Of all the Roy siblings, Shiv might have the haziest backstory. (It’s between her and Connor.) Succession has defined Shiv through her femininity since its earliest days. As limiting and, in some ways, disappointing as the single-minded focus on Shiv’s womanhood can feel—Really? Shiv’s delusions and neuroses all boil down to “being a woman in a man’s world”?—it does makes some sense, given that the world she occupies also defines her that way.
It’s not just the men in Shiv’s life who seem to consistently betray and disappoint; her mother spent her wedding taking bets on how quickly she’d get divorced, and while Marcia’s agenda seems vast, mothering her spoiled stepdaughter has never appeared to be one of them. Other “maternal” figures like Gerri and Rhea have reliably emerged as Shiv’s competitors.
When pressed to placate his only daughter—the only one of his children with whom he still uses an infantilizing nickname, “Pinkie”—the best Logan Roy can conjure is a feeble, “You will not find a piece of paper that makes you ashamed of me.”
Last season, Shiv stood by as one of the only people who knew Logan was planning to sacrifice Kendall. This time, she plunged the knife herself.
Kendall is busy pestering a gaggle of late-night writers just before his appearance when a member of his publicity team delivers the news. After reading the poisonous statement, which references his “many attempts at rehabilitation from his multiple addictions,” misogynistic rants, and “comparisons to world historical figures that are suggestive of grandiose and disordered thinking”—he wanders in a daze to hide in a corner of the production studio as the show begins without him.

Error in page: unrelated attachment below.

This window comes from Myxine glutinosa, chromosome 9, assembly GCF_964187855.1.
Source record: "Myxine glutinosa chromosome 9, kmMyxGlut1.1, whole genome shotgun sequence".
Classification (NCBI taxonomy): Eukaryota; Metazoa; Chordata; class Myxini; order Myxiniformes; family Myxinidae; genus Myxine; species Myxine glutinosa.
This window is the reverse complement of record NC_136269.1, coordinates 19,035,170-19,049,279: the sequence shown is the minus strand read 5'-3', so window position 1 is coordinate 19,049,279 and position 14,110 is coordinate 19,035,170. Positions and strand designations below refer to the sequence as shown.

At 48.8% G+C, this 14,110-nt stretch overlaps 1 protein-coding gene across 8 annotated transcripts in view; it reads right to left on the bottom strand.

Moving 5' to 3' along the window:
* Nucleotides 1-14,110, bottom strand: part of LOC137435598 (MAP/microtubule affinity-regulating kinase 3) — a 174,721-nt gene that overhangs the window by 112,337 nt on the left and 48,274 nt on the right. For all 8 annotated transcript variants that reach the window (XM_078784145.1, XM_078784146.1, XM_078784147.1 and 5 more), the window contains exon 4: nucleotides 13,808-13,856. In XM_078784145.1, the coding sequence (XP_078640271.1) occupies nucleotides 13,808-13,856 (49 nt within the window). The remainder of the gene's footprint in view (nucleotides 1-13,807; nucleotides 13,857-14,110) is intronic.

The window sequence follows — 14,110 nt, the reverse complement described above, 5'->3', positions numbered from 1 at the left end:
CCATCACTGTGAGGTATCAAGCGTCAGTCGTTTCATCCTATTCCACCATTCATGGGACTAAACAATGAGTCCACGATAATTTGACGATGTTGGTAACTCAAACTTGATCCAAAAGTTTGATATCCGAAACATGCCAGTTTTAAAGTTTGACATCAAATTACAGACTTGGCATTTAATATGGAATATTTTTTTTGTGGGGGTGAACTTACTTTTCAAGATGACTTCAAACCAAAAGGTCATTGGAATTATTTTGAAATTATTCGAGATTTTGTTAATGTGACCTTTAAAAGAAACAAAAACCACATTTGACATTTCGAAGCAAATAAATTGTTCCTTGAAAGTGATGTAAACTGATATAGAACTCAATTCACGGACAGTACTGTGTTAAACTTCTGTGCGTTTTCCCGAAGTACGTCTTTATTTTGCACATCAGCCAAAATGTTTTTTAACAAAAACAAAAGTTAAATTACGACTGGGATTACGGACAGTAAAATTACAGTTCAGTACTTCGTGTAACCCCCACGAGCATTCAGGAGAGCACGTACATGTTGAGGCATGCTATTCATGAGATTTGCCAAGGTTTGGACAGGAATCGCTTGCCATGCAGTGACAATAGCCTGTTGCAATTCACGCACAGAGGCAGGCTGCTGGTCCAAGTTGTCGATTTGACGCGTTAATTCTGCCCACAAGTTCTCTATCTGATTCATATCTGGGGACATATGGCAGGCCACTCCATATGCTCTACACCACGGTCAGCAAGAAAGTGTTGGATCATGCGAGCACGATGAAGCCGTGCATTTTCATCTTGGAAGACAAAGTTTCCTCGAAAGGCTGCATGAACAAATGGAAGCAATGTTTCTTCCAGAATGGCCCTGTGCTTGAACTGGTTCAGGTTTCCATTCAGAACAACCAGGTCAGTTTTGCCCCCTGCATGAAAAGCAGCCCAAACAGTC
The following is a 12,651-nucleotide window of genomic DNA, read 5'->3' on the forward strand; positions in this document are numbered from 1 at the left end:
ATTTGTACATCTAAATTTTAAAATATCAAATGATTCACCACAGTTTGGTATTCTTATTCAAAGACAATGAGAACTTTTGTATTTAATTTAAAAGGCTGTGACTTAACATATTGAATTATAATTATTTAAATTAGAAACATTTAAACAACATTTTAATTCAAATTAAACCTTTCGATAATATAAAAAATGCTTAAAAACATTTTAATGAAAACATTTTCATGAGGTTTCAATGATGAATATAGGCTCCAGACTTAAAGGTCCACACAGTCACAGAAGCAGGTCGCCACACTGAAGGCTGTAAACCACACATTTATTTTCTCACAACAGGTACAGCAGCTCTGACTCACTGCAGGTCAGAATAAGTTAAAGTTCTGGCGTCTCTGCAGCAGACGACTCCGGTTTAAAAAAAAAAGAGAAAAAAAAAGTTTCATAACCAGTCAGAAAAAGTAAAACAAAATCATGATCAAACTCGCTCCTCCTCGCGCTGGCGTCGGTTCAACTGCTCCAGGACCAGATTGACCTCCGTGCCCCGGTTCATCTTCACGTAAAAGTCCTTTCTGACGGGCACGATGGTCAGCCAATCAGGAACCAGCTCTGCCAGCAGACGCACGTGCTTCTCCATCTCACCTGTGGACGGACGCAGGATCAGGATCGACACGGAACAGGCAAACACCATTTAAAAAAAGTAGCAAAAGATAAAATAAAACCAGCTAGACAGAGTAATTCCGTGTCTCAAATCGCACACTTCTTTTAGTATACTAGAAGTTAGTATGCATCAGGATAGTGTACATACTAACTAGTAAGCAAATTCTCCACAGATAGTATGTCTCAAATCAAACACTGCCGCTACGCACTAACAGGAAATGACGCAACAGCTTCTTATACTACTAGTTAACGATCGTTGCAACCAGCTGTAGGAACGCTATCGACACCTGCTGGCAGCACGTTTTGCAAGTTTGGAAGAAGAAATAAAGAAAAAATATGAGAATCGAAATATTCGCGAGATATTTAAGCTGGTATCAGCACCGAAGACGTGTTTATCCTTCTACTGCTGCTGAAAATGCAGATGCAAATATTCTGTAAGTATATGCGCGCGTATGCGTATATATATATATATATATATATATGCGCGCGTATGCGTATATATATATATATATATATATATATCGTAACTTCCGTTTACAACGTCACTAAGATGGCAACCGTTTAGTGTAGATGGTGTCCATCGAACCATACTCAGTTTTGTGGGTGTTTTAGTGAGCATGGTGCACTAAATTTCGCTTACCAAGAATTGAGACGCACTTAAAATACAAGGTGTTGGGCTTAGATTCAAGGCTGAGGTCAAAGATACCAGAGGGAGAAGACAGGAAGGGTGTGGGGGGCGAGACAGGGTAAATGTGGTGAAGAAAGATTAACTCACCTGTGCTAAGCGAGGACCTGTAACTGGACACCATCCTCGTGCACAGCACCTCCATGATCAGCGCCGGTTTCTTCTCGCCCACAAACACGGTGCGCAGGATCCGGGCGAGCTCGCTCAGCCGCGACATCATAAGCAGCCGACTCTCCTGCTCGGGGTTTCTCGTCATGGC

After reading the statement in full on her show, Kendall’s would-be host marvels, “That’s from his sister—and she’s the fucking nice one.” (Are we sure about that?)
Things aren’t looking good for Logan, either; he overplayed his hand with the president’s “pantsuit barnacle” and cut off a line of support just before the FBI arrived at his gates. The second turnstile showdown of the episode, however, ends in surrender: After some stern words from Gerri about how terrible it would look to resist the actual FBI, Logan agrees to allow the officers inside.
As the episode closes, Kendall watches the implosion of Waystar Royco on his phone, still hiding from his own humiliation in the studio. But leave it to Tom to deliver a classic kicker: At an advertiser dinner for ATN, Waystar’s news division, the wannabe Roy touts his company’s unshakeable values until a suit comes in to whisper the news in his ear.
“Um, guys, just a little heads-up—and this is not something I want us to get out of proportion or spoil the evening,” Tom says with that perfect Minnesota nice affect. “But it would seem that some agents of law enforcement are raiding the premises right now—so if you see them, then that’s what that is.”